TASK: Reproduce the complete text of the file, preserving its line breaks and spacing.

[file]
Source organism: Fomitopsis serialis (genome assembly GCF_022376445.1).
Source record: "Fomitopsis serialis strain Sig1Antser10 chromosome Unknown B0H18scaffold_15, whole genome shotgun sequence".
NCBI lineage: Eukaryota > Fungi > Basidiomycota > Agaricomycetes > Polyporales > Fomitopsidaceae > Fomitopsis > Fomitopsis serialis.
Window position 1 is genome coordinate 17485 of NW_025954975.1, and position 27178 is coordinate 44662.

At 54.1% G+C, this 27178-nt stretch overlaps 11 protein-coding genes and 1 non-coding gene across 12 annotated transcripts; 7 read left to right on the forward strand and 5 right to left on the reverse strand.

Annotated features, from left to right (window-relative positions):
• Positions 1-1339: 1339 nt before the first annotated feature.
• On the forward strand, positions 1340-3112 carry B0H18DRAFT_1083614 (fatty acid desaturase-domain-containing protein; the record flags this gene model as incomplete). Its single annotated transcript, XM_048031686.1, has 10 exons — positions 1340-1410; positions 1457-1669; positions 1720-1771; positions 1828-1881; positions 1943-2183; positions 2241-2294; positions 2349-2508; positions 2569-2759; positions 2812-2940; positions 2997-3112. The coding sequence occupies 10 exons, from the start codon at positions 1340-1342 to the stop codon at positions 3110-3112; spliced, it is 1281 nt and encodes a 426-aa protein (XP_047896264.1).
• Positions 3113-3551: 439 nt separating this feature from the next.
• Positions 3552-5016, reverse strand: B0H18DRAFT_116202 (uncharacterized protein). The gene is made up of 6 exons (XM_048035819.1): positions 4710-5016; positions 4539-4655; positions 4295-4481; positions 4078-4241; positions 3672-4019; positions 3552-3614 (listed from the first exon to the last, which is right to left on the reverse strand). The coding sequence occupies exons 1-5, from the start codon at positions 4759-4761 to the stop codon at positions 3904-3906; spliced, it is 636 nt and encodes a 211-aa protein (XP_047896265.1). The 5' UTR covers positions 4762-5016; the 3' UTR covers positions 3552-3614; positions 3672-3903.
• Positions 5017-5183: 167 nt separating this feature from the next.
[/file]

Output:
Source organism: Fomitopsis serialis (genome assembly GCF_022376445.1).
Source record: "Fomitopsis serialis strain Sig1Antser10 chromosome Unknown B0H18scaffold_15, whole genome shotgun sequence".
NCBI lineage: Eukaryota > Fungi > Basidiomycota > Agaricomycetes > Polyporales > Fomitopsidaceae > Fomitopsis > Fomitopsis serialis.
Window position 1 is genome coordinate 17485 of NW_025954975.1, and position 27178 is coordinate 44662.

At 54.1% G+C, this 27178-nt stretch overlaps 11 protein-coding genes and 1 non-coding gene across 12 annotated transcripts; 7 read left to right on the forward strand and 5 right to left on the reverse strand.

Annotated features, from left to right (window-relative positions):
• Positions 1-1339: 1339 nt before the first annotated feature.
• On the forward strand, positions 1340-3112 carry B0H18DRAFT_1083614 (fatty acid desaturase-domain-containing protein; the record flags this gene model as incomplete). Its single annotated transcript, XM_048031686.1, has 10 exons — positions 1340-1410; positions 1457-1669; positions 1720-1771; positions 1828-1881; positions 1943-2183; positions 2241-2294; positions 2349-2508; positions 2569-2759; positions 2812-2940; positions 2997-3112. The coding sequence occupies 10 exons, from the start codon at positions 1340-1342 to the stop codon at positions 3110-3112; spliced, it is 1281 nt and encodes a 426-aa protein (XP_047896264.1).
• Positions 3113-3551: 439 nt separating this feature from the next.
• Positions 3552-5016, reverse strand: B0H18DRAFT_116202 (uncharacterized protein). The gene is made up of 6 exons (XM_048035819.1): positions 4710-5016; positions 4539-4655; positions 4295-4481; positions 4078-4241; positions 3672-4019; positions 3552-3614 (listed from the first exon to the last, which is right to left on the reverse strand). The coding sequence occupies exons 1-5, from the start codon at positions 4759-4761 to the stop codon at positions 3904-3906; spliced, it is 636 nt and encodes a 211-aa protein (XP_047896265.1). The 5' UTR covers positions 4762-5016; the 3' UTR covers positions 3552-3614; positions 3672-3903.
• Positions 5017-5183: 167 nt separating this feature from the next.